Undies insides.
My mister is very trepidatious about me making him things as he doesn't want to look "home-made-y". Fair enough. I think as I've sewn more he's a little less scared these days, haha! These did pass the test (and he's very blunt at all times so I know he's telling the truth!). He did however said they could have been tighter in the waist.
Because his hips are on a smaller size on Thread Theory's chart than his waist, I made them in the waist size (better to size up for safety right?). But these sit more on the hip than the waist, so it really does make more sense to pick the size off the hip chart.
If I make them again I'll size down.
Would I make them again? Well, they are bit of work. And I'm not sure how unselfish I'll be feeling! If I could get a lot faster it would be a decent saving on undies (men's undies are expensive!!), but I don't sew just to save money, I sew for satisfaction!
It did give a pretty good result, which is quite satisfying. The fun fabric definitely helps too!

Of course your big question is... did I get him to model them?? Sorry to disappoint, but he wasn't too keen.  But if you feel you're missing out, Thread Theory's models have you covered. Haha!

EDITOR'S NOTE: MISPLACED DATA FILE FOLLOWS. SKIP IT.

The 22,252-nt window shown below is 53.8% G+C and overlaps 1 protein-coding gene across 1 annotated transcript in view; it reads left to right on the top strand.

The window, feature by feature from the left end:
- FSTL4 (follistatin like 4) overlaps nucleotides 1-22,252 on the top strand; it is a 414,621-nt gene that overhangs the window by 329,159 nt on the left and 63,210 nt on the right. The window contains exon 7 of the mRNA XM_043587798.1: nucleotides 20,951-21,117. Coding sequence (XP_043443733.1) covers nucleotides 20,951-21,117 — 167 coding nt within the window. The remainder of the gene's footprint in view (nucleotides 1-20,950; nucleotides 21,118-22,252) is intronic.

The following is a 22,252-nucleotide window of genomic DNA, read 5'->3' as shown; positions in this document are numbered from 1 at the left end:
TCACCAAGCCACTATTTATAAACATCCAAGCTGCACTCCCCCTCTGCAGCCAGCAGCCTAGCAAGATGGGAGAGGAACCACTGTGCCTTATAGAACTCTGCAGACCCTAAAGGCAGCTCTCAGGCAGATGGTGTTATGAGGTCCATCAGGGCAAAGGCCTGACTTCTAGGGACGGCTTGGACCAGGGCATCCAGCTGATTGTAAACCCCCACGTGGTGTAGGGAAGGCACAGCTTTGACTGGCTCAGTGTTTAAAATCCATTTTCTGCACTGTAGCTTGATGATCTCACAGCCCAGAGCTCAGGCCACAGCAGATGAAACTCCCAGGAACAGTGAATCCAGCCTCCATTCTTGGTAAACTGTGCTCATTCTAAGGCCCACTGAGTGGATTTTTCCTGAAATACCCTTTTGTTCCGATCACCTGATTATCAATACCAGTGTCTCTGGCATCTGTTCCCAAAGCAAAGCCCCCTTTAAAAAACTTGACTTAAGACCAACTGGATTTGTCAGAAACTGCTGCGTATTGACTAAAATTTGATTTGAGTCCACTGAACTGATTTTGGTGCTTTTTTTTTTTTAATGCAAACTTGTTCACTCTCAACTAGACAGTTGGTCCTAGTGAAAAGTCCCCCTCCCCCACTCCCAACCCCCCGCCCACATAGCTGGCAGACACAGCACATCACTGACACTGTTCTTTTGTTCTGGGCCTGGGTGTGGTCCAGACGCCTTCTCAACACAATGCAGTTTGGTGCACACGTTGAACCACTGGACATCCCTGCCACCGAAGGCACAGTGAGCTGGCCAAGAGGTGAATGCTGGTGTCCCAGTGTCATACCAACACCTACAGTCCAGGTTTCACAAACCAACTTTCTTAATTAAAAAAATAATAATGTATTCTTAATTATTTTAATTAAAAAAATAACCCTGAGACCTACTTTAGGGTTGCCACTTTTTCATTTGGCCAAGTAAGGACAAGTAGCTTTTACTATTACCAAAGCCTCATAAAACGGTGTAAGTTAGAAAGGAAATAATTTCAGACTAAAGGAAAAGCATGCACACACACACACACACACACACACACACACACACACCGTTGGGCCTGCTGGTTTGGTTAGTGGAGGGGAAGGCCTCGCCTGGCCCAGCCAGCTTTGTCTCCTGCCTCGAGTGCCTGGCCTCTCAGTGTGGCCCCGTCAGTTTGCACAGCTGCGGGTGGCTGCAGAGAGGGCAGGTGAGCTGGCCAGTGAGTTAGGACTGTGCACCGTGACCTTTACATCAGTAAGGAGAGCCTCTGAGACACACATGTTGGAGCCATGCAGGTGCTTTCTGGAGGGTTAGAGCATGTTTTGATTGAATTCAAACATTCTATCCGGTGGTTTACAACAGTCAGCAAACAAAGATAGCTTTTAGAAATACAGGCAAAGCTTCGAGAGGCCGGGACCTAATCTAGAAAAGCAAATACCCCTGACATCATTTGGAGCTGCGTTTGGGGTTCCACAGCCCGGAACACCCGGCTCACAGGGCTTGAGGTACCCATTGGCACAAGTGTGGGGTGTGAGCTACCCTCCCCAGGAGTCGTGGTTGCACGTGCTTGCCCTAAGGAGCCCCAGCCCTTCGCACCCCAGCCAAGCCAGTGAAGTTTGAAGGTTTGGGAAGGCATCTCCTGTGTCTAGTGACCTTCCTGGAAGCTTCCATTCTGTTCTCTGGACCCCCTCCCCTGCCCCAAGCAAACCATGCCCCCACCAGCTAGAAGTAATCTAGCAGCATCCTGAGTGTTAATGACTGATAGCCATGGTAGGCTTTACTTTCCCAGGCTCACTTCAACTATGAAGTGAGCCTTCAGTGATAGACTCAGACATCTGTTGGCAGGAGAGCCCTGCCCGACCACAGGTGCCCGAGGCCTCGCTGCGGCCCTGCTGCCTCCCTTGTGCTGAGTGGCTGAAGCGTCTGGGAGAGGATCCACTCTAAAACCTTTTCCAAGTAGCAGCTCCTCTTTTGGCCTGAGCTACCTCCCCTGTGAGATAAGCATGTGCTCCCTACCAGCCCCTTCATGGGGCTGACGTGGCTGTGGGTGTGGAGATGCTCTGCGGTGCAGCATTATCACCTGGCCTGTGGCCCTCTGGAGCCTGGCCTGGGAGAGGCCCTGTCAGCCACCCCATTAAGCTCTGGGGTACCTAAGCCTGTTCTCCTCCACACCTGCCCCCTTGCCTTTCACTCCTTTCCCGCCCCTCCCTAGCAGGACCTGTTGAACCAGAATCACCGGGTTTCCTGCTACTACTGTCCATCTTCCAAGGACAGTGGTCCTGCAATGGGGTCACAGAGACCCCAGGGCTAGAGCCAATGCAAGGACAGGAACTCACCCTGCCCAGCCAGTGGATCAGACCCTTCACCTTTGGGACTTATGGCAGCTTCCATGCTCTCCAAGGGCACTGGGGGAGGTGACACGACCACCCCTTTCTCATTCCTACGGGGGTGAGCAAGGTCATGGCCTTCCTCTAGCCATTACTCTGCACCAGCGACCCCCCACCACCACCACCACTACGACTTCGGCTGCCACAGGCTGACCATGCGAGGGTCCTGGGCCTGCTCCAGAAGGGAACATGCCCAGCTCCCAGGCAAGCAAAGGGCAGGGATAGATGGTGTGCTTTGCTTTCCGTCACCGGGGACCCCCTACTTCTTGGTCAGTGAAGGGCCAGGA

Thursday, 31 July 2014

Garment-Along! Part Two: The Cardigan

Well, if you saw my previous post, you'll know I'm doing the Outfit-Along being run by Andi and Lauren, so here is the second part- my cardigan!

Ahh yes, navy, red and white. Bit of a cliche colour combo but I think it works!
Marion by Andi Satterlund (one of the garment along co-hosts of course!) was a very enjoyable knit, well after I sorted out some gauge glitches. It is designed for 10ply yarn.

As I've mentioned before on this blog,  10 ply is super hard to find in New Zealand. It's all about the 8ply here for some reason, which makes U.S patterns frustrating sometimes as I can't find the 10ply locally!
I decided to try out local brand The Wool Company's 8ply as I'd heard it was on the thick side. I had hoped to be able to get a 10ply gauge with it. And I did, on 5mm needles like the pattern said!
Raring to go, I started knitting away. But soon I began to realise that the fabric might not be dense enough. I wanted to make sure my cardigan was nice and opaque!
So I swatched again. It was so hard to be patient, because I was excited to be part of the garment-along!
Knowing my stitches would be smaller, I readied myself to do some maths. It wasn't too hard though, as it's mainly a stocking stitch cardigan! I essentially just knitted a size up.